"I shall never see her in this world," Jack whispered. Then he uttered with great difficulty the words, "You have been good to me. Somehow I feel as if it was what Jesus would do." After a few moments he turned his head slightly, and before Mr. Maxwell could realize the fact, the doctor said quietly, "He’s gone."

Sunday morning dawned on the city of Raymond exactly as it had the Sunday before. Mr. Maxwell entered his pulpit to face one of the largest congregations that had ever crowded First Church. He was haggard and looked as if he had just risen from a long illness. His wife was at home with the little girl, who had arrived several hours after her father had died. The minister could see Jack Manning’s face as he opened the Bible and arranged his different notices on the lectern as he had been in the habit of doing for ten years.

The service that morning contained a new element. No one could remember when Henry Maxwell had preached in the morning without notes. As a matter of fact, he had done so occasionally when he first entered the ministry, but for a long time he had carefully written every word of his morning sermon and nearly always his evening discourse as well. It cannot be said that his sermon this morning was impressive. He talked with considerable hesitation. It was evident that some idea struggled in his thought for utterance, but it was not expressed in the theme he had chosen for his preaching. It was near the close of his sermon that he began to gather a certain strength that had been painfully lacking at the beginning. He closed the Bible and, stepping out at the side of the lectern, faced his people and began to talk to them about the remarkable scene of the week before.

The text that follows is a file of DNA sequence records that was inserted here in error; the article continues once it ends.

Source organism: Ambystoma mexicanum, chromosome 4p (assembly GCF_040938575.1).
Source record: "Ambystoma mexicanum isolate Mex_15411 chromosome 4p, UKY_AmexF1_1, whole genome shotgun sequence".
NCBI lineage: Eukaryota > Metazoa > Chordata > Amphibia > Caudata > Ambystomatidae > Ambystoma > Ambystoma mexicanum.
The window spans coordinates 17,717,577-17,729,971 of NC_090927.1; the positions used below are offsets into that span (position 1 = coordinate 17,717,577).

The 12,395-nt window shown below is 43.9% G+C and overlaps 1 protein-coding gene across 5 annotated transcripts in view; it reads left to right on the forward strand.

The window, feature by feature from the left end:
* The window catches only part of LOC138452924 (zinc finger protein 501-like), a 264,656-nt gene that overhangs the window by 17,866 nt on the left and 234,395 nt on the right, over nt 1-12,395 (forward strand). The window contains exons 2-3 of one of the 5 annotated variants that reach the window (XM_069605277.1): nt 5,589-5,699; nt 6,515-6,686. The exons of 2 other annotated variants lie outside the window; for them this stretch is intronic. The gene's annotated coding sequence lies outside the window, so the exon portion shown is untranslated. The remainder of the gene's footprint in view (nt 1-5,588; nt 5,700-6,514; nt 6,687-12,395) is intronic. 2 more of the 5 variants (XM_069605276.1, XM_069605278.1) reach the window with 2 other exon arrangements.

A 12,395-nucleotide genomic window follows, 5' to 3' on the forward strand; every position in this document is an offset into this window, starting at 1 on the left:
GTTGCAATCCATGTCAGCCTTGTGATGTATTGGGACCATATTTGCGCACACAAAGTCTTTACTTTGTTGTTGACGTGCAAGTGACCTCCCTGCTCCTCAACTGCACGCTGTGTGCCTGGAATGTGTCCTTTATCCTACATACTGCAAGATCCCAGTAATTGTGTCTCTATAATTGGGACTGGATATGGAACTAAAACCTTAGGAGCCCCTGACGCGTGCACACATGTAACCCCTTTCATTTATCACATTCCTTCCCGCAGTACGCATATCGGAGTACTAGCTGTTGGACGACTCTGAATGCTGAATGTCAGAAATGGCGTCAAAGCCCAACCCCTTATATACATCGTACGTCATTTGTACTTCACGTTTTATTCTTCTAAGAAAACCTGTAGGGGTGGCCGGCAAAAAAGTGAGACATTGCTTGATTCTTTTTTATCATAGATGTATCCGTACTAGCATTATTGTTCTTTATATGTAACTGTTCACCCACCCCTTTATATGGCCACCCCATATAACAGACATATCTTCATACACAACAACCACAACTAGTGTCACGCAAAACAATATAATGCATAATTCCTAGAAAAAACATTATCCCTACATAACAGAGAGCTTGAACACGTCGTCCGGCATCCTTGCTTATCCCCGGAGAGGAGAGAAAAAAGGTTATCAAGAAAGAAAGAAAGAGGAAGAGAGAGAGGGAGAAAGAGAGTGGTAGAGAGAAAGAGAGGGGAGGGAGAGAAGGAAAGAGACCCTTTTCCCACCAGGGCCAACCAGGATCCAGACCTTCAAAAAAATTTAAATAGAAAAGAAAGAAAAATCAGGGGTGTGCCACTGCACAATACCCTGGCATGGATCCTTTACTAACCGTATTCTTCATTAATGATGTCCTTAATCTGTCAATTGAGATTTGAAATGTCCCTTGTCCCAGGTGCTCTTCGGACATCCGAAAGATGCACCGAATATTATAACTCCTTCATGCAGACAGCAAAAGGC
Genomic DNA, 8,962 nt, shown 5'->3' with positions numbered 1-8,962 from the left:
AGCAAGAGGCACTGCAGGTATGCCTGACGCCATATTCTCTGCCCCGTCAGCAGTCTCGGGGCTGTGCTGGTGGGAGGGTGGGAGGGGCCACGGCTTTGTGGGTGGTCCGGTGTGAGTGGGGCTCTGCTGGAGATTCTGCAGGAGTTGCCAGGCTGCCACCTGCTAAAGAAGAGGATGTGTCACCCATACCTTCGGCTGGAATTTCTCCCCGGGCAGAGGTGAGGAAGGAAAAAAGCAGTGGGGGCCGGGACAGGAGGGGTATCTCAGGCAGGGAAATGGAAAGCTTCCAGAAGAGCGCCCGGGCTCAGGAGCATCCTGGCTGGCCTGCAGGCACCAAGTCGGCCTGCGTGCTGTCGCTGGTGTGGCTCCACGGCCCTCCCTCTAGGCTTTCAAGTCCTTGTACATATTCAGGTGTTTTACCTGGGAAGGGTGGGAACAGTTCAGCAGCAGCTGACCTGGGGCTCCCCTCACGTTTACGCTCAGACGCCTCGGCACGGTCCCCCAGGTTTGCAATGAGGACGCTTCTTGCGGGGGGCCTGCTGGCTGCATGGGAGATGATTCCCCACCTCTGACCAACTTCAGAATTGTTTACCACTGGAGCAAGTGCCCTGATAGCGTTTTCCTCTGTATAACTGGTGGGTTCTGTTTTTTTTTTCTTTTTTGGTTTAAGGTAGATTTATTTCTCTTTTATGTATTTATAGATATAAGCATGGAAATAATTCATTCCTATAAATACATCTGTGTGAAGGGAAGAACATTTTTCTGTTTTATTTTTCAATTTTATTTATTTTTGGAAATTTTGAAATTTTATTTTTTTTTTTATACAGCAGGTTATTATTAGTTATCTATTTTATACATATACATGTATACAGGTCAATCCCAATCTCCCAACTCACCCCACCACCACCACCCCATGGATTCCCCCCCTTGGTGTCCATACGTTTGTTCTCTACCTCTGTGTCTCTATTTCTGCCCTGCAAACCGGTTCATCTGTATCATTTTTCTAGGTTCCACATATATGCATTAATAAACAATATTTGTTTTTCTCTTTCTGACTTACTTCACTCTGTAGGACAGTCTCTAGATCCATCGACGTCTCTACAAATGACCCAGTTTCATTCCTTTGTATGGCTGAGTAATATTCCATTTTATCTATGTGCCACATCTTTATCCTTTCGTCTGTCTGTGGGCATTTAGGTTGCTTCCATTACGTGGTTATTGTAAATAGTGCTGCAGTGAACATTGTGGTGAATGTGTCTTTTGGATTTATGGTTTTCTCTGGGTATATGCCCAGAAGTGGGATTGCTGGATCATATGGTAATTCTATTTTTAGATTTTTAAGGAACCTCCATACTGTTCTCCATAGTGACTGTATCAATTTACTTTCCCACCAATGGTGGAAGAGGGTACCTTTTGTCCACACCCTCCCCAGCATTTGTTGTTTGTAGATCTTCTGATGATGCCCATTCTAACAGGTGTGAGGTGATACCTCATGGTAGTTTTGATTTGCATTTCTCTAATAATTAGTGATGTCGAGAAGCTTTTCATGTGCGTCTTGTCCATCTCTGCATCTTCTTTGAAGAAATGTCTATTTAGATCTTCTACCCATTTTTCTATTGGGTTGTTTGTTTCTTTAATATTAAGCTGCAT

"Our brother"—somehow the words sounded a little strange coming from his lips—"passed away yesterday afternoon. I have not yet had time to learn all his history. He had one sister living in Chicago. I have written her and have not yet received an answer. His little girl is with us and will remain for a time."